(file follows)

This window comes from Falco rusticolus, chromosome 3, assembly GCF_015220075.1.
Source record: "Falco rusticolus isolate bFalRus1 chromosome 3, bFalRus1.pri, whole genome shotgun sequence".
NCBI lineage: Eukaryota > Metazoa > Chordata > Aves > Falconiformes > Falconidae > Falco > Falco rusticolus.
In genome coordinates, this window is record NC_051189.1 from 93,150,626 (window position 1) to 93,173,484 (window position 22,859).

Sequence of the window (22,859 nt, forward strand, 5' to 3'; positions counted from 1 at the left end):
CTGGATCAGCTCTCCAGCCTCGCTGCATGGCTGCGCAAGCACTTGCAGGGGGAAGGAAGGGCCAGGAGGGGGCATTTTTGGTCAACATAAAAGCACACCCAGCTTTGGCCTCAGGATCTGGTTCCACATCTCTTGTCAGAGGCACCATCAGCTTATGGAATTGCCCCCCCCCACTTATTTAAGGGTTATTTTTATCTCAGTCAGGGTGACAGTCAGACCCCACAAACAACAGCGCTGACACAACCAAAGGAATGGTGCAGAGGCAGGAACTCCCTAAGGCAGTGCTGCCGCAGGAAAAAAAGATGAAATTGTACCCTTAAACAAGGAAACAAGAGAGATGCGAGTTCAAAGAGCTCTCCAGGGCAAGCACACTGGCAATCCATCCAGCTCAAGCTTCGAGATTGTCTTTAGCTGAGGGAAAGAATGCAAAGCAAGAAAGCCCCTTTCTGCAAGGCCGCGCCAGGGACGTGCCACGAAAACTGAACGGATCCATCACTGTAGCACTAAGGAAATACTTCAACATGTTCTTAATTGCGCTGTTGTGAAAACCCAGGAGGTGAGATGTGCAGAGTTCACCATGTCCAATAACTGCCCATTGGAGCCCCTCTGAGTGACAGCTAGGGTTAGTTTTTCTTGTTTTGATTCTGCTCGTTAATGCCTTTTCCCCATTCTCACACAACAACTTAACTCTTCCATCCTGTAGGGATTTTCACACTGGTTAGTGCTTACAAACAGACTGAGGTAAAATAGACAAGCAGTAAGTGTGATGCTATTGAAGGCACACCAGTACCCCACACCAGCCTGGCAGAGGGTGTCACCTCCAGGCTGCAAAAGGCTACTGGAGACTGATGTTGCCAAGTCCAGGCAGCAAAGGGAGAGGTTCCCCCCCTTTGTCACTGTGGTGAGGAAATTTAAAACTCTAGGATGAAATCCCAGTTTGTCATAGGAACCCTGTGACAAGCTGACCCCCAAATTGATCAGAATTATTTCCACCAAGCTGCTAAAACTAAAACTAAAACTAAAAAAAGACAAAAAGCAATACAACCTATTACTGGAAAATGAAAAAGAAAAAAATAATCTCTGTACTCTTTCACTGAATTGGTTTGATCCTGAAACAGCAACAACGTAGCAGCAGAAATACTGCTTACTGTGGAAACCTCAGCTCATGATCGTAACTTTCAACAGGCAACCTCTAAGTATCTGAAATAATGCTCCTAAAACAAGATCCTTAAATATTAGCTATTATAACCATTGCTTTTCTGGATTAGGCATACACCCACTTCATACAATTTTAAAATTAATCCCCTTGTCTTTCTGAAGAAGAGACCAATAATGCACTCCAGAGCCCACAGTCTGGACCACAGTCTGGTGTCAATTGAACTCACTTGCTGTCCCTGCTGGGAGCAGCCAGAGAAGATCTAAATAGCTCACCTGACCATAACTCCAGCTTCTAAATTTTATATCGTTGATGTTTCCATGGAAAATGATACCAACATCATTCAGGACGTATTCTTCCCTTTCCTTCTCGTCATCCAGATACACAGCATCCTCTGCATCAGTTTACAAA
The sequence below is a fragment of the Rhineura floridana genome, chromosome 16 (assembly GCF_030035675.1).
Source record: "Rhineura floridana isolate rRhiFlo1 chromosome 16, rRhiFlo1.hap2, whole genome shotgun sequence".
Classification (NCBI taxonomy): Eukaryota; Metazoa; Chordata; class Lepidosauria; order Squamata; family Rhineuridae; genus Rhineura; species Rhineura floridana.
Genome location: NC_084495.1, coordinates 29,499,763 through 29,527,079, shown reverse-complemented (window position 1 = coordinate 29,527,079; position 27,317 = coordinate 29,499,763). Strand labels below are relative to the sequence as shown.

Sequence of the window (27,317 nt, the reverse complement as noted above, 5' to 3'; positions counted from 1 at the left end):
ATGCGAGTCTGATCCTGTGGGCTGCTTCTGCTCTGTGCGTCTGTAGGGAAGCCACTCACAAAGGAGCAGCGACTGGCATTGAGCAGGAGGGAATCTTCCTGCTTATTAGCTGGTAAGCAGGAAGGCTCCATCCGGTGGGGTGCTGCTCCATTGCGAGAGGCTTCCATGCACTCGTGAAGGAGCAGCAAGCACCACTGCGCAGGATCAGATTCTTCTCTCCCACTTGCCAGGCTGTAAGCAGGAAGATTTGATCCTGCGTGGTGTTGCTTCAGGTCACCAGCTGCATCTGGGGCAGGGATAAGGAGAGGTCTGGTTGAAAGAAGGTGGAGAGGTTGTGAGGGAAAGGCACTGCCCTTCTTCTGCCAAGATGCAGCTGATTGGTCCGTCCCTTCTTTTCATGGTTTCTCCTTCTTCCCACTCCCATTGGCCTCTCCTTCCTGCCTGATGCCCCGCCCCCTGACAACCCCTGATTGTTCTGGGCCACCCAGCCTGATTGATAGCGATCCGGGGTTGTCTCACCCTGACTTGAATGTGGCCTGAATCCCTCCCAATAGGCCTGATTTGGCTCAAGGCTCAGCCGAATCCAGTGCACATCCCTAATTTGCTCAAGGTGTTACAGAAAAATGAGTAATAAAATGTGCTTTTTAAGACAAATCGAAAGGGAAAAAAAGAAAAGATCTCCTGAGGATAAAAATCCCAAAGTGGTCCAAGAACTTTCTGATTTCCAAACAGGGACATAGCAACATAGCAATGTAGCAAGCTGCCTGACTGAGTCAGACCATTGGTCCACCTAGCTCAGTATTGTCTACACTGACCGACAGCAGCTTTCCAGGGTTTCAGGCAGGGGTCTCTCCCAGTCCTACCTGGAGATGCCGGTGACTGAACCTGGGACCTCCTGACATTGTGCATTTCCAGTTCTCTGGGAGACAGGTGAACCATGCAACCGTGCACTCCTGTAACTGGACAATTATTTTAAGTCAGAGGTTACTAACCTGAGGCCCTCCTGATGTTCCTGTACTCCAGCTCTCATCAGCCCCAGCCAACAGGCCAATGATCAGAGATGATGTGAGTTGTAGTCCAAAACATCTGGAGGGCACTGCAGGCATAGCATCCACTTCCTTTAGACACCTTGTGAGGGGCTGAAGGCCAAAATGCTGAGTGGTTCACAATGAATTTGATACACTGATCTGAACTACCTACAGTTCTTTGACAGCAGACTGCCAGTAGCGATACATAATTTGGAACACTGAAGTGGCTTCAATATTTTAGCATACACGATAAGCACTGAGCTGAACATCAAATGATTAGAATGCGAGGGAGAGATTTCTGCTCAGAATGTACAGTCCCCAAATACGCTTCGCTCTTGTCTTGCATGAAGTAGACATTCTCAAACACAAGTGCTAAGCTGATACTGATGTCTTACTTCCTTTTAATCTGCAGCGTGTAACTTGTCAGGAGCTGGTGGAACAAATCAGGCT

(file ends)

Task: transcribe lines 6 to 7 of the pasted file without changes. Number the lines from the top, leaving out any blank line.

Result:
CTGGATCAGCTCTCCAGCCTCGCTGCATGGCTGCGCAAGCACTTGCAGGGGGAAGGAAGGGCCAGGAGGGGGCATTTTTGGTCAACATAAAAGCACACCCAGCTTTGGCCTCAGGATCTGGTTCCACATCTCTTGTCAGAGGCACCATCAGCTTATGGAATTGCCCCCCCCCACTTATTTAAGGGTTATTTTTATCTCAGTCAGGGTGACAGTCAGACCCCACAAACAACAGCGCTGACACAACCAAAGGAATGGTGCAGAGGCAGGAACTCCCTAAGGCAGTGCTGCCGCAGGAAAAAAAGATGAAATTGTACCCTTAAACAAGGAAACAAGAGAGATGCGAGTTCAAAGAGCTCTCCAGGGCAAGCACACTGGCAATCCATCCAGCTCAAGCTTCGAGATTGTCTTTAGCTGAGGGAAAGAATGCAAAGCAAGAAAGCCCCTTTCTGCAAGGCCGCGCCAGGGACGTGCCACGAAAACTGAACGGATCCATCACTGTAGCACTAAGGAAATACTTCAACATGTTCTTAATTGCGCTGTTGTGAAAACCCAGGAGGTGAGATGTGCAGAGTTCACCATGTCCAATAACTGCCCATTGGAGCCCCTCTGAGTGACAGCTAGGGTTAGTTTTTCTTGTTTTGATTCTGCTCGTTAATGCCTTTTCCCCATTCTCACACAACAACTTAACTCTTCCATCCTGTAGGGATTTTCACACTGGTTAGTGCTTACAAACAGACTGAGGTAAAATAGACAAGCAGTAAGTGTGATGCTATTGAAGGCACACCAGTACCCCACACCAGCCTGGCAGAGGGTGTCACCTCCAGGCTGCAAAAGGCTACTGGAGACTGATGTTGCCAAGTCCAGGCAGCAAAGGGAGAGGTTCCCCCCCTTTGTCACTGTGGTGAGGAAATTTAAAACTCTAGGATGAAATCCCAGTTTGTCATAGGAACCCTGTGACAAGCTGACCCCCAAATTGATCAGAATTATTTCCACCAAGCTGCTAAAACTAAAACTAAAACTAAAAAAAGACAAAAAGCAATACAACCTATTACTGGAAAATGAAAAAGAAAAAAATAATCTCTGTACTCTTTCACTGAATTGGTTTGATCCTGAAACAGCAACAACGTAGCAGCAGAAATACTGCTTACTGTGGAAACCTCAGCTCATGATCGTAACTTTCAACAGGCAACCTCTAAGTATCTGAAATAATGCTCCTAAAACAAGATCCTTAAATATTAGCTATTATAACCATTGCTTTTCTGGATTAGGCATACACCCACTTCATACAATTTTAAAATTAATCCCCTTGTCTTTCTGAAGAAGAGACCAATAATGCACTCCAGAGCCCACAGTCTGGACCACAGTCTGGTGTCAATTGAACTCACTTGCTGTCCCTGCTGGGAGCAGCCAGAGAAGATCTAAATAGCTCACCTGACCATAACTCCAGCTTCTAAATTTTATATCGTTGATGTTTCCATGGAAAATGATACCAACATCATTCAGGACGTATTCTTCCCTTTCCTTCTCGTCATCCAGATACACAGCATCCTCTGCATCAGTTTACAAA
The sequence below is a fragment of the Rhineura floridana genome, chromosome 16 (assembly GCF_030035675.1).